Meeting the dental needs of people affected by ectodermal dysplasias is as important as meeting their medical needs. Early dental treatment for the child without teeth is especially necessary. We advocate that children missing teeth get dentures by the time they start school, but children as young as 2 1/2 can successfully wear dentures.
Advantages of Proper Dental Treatment
Early dental treatment for the child without teeth is especially necessary. We advocate that children missing teeth get dentures by the time they start school, but children as young as 2 1/2 can successfully wear dentures. Listen to NFED Executive Director Mary Fete describe this crucial need.
There are a lot of benefits to dentures for children:
- Allows you to eat a wide variety of foods, improving nutrition
- Improves smiles
- Creates an age appropriate facial appearance, helping children to be accepted by their friends, families and others
- Improves speech – sounds such as “ch, th, and sh” are easier following dental treatment, making words more easily understood
- Stimulates tooth eruption when tooth buds are present
- Positively affects psychological and emotional well-being
To help you get started on this journey, download our guide to the dental treatment process. Our experts offer advice on when and where to begin, how to prepare your child, what to expect, what it costs, what to know about dentures and dental implants and more.Download Our Dental Guide to Ectodermal Dysplasias
Dental Treatment Options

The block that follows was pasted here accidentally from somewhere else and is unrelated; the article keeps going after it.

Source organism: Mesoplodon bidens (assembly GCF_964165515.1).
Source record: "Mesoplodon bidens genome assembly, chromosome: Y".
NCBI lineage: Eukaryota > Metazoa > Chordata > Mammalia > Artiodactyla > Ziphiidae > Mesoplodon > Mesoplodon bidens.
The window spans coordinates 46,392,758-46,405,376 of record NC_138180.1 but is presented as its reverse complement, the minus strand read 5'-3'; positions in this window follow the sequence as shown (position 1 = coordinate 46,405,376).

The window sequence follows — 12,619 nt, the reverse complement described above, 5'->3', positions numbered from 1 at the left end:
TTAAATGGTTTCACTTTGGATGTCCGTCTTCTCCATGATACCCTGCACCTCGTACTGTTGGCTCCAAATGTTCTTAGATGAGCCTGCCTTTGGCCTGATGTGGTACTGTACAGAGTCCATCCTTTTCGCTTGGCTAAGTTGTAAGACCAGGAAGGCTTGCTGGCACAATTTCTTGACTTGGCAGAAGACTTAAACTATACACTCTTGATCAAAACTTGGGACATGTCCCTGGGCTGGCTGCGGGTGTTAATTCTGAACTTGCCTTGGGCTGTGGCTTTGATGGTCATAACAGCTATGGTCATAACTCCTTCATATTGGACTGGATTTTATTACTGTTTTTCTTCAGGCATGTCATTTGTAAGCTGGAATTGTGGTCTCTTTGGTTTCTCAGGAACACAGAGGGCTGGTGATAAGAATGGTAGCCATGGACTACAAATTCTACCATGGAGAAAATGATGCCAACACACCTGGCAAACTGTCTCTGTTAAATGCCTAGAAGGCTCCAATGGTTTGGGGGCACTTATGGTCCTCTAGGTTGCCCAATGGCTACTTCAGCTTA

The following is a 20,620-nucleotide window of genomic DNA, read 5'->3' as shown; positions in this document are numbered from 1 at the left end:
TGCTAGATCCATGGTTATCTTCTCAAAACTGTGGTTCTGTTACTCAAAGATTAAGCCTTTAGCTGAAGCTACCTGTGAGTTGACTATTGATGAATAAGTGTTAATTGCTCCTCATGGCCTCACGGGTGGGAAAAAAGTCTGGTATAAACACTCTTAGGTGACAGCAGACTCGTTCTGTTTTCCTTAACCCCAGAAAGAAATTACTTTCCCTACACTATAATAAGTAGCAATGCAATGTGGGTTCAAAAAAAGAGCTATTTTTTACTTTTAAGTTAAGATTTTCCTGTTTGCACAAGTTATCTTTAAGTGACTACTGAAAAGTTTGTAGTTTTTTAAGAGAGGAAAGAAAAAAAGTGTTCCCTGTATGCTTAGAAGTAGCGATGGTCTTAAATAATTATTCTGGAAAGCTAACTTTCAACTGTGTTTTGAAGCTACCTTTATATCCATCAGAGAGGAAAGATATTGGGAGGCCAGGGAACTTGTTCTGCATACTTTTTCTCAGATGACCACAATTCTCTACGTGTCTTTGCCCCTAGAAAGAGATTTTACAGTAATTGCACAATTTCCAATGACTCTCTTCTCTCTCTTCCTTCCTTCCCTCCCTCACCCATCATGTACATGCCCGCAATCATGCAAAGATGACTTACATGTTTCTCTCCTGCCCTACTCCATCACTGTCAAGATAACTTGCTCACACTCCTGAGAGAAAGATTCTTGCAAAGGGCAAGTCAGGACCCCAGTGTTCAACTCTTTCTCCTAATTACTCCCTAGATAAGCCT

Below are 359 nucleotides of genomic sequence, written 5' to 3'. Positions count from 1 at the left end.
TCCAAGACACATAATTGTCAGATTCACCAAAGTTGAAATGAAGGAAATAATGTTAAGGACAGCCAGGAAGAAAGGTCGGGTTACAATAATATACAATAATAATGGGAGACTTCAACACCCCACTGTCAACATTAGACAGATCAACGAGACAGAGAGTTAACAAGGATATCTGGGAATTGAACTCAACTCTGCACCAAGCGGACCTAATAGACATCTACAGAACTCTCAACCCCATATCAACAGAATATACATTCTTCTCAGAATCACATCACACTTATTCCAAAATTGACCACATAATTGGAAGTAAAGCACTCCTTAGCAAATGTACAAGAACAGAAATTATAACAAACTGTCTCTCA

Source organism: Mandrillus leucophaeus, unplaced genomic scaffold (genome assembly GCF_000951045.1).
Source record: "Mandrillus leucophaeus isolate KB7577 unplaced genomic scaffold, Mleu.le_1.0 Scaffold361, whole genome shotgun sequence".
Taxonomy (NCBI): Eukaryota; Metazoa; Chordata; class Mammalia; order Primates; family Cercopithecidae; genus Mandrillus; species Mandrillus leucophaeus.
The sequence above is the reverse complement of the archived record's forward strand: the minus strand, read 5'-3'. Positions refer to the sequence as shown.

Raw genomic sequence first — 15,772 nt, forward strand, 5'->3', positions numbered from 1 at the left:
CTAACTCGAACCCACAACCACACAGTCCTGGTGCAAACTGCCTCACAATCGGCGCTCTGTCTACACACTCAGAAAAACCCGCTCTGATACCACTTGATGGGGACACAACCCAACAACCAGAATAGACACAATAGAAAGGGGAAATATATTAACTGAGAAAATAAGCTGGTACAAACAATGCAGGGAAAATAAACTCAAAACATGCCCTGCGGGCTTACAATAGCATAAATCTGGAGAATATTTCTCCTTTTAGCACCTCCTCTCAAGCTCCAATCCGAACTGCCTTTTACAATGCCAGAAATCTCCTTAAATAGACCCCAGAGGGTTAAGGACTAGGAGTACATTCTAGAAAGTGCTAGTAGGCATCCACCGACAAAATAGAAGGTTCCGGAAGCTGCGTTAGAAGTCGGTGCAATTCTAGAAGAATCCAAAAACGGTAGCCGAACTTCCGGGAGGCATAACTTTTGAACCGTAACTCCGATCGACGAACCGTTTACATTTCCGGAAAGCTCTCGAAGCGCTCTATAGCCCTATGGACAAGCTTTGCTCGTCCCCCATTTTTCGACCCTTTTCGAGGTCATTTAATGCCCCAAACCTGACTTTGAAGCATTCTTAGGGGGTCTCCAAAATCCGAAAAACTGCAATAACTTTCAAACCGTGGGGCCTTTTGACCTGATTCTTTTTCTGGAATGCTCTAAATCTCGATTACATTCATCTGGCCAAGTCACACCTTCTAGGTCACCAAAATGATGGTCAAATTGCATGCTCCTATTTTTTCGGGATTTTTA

As Dr. Timothy Fete describes in the following clip, oral healthcare for individuals affected by ectodermal dysplasias is often a lifelong and expensive undertaking. As you determine your dental treatment path—from dentures to implants—be sure to explore our Treatment Assistance and Insurance Assistance programs to learn more about financing care.
Having trouble finding the right dentist? We created a network of Dental Treatment Centers to help connect you with expert care.
Straumann and the NFED work together to provide dental implants to families who demonstrate great financial need. Learn how to apply.
The “Parameters of Oral Health Care” is a great document to provide to your dentist! We lay out the guidelines for healthcare professionals to manage the oral health problems of individuals affected by the ectodermal dysplasias. The guidelines are not intended to establish the standard of care, but to aid dentists and affected individuals in making informed choices about dental treatment. We give best practices for treatment for children, adolescents and adults.Download Parameters of Oral Health Care
Dental Treatment Articles from Our Library
Don’t forget to browse our library for articles on teeth and oral care, including:
- How Are Dentures Made
- He’s Too Young for Dentures
- Taming the Angel in the Chair
- Dental Implants in Patients With Ectodermal Dysplasias
“Keegan was diagnosed with HED at the age of 18 months. At 2, we consulted with Dr. Stanford and put together a plan for dental treatment. Keegan was nearly 3 years old when his first tooth finally poked through. We started the denture process shortly after. It never occurred to me that him living without teeth was even an option. By the time Keegan started preschool, he was wearing an upper denture all day, every day. He is very proud of his smile. Today, Keegan is the same age I was when I started to hate my smile because of my own missing and cone-shaped teeth. Unlike me, Keegan is full of confidence and his joyful – and toothy – smile is contagious and inspiring.” – Lindsey
- Keegan’s Denture Adventure Part I, Part II, Part III
- 4-Year-Old Wants to Bite Something With His New Dentures
- Transforming Me
- My Smile – 23 Years in the Making Part I, Part II, Part III
- A Mom’s Take on the Dental Implant Journey
- What a 10-Year-Old Girl With HED Wants Her Dentist to Know
- Watch Finley’s Denture Adventure